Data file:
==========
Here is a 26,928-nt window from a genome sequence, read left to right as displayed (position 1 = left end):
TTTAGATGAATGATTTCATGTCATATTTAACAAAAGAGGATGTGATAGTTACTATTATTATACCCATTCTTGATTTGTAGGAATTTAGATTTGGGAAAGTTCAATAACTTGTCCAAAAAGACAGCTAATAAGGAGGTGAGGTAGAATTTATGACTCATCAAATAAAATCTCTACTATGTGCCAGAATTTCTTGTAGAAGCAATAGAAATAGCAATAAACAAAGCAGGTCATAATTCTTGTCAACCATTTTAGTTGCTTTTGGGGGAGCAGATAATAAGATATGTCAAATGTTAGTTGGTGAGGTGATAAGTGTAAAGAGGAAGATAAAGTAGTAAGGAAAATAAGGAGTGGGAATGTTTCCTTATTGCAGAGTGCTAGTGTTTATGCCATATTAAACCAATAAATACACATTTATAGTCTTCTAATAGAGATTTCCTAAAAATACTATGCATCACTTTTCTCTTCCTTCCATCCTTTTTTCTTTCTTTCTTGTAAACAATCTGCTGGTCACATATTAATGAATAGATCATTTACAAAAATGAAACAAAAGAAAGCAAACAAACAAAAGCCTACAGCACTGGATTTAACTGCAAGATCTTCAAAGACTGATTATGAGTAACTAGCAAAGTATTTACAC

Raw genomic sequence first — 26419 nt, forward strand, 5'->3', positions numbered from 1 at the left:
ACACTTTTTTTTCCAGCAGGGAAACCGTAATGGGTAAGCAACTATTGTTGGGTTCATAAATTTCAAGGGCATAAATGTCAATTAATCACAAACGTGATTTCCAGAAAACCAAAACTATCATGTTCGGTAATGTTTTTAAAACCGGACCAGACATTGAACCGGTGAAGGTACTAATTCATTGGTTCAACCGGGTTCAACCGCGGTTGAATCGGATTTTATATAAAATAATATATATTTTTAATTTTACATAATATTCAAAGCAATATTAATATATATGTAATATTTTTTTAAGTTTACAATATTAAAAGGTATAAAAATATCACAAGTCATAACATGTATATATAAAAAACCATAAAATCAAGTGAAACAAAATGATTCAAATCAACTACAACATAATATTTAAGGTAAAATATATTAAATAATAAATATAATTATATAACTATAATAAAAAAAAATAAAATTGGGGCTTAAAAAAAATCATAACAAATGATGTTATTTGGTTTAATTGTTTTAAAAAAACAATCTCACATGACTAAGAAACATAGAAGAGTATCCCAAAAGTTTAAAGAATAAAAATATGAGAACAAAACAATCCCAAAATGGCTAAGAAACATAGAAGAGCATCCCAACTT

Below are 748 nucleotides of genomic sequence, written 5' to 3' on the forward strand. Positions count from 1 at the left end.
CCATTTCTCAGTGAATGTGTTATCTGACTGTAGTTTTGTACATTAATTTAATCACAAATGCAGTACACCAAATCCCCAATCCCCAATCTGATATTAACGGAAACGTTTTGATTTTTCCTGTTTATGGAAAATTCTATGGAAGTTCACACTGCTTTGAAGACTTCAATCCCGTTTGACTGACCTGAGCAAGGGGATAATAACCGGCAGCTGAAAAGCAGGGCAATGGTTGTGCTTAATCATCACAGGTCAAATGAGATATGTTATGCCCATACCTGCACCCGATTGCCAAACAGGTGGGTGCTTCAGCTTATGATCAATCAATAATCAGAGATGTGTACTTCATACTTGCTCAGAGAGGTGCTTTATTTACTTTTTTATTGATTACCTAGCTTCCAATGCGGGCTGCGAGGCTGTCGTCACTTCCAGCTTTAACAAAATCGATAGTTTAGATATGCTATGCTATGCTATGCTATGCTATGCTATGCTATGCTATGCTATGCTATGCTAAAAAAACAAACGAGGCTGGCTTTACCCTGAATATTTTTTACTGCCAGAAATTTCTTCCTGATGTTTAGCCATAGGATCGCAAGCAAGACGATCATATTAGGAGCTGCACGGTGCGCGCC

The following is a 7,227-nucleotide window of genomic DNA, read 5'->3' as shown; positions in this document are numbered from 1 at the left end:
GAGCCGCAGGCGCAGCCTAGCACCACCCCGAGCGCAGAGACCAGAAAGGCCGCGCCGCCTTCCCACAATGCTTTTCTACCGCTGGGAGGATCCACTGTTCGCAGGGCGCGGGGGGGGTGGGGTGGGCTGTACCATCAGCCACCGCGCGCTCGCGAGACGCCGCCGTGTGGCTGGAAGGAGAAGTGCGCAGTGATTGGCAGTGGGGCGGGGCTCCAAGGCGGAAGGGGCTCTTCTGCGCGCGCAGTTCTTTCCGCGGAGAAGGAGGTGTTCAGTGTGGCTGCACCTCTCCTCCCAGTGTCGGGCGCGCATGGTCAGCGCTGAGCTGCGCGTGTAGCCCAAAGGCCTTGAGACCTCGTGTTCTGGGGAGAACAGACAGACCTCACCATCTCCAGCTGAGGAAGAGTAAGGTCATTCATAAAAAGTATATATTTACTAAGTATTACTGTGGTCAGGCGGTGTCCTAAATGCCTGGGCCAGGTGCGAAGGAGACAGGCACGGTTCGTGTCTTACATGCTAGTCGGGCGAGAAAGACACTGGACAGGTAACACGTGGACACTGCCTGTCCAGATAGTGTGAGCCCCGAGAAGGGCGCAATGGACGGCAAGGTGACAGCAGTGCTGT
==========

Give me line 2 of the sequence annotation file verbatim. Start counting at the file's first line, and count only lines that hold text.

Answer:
TTTAGATGAATGATTTCATGTCATATTTAACAAAAGAGGATGTGATAGTTACTATTATTATACCCATTCTTGATTTGTAGGAATTTAGATTTGGGAAAGTTCAATAACTTGTCCAAAAAGACAGCTAATAAGGAGGTGAGGTAGAATTTATGACTCATCAAATAAAATCTCTACTATGTGCCAGAATTTCTTGTAGAAGCAATAGAAATAGCAATAAACAAAGCAGGTCATAATTCTTGTCAACCATTTTAGTTGCTTTTGGGGGAGCAGATAATAAGATATGTCAAATGTTAGTTGGTGAGGTGATAAGTGTAAAGAGGAAGATAAAGTAGTAAGGAAAATAAGGAGTGGGAATGTTTCCTTATTGCAGAGTGCTAGTGTTTATGCCATATTAAACCAATAAATACACATTTATAGTCTTCTAATAGAGATTTCCTAAAAATACTATGCATCACTTTTCTCTTCCTTCCATCCTTTTTTCTTTCTTTCTTGTAAACAATCTGCTGGTCACATATTAATGAATAGATCATTTACAAAAATGAAACAAAAGAAAGCAAACAAACAAAAGCCTACAGCACTGGATTTAACTGCAAGATCTTCAAAGACTGATTATGAGTAACTAGCAAAGTATTTACAC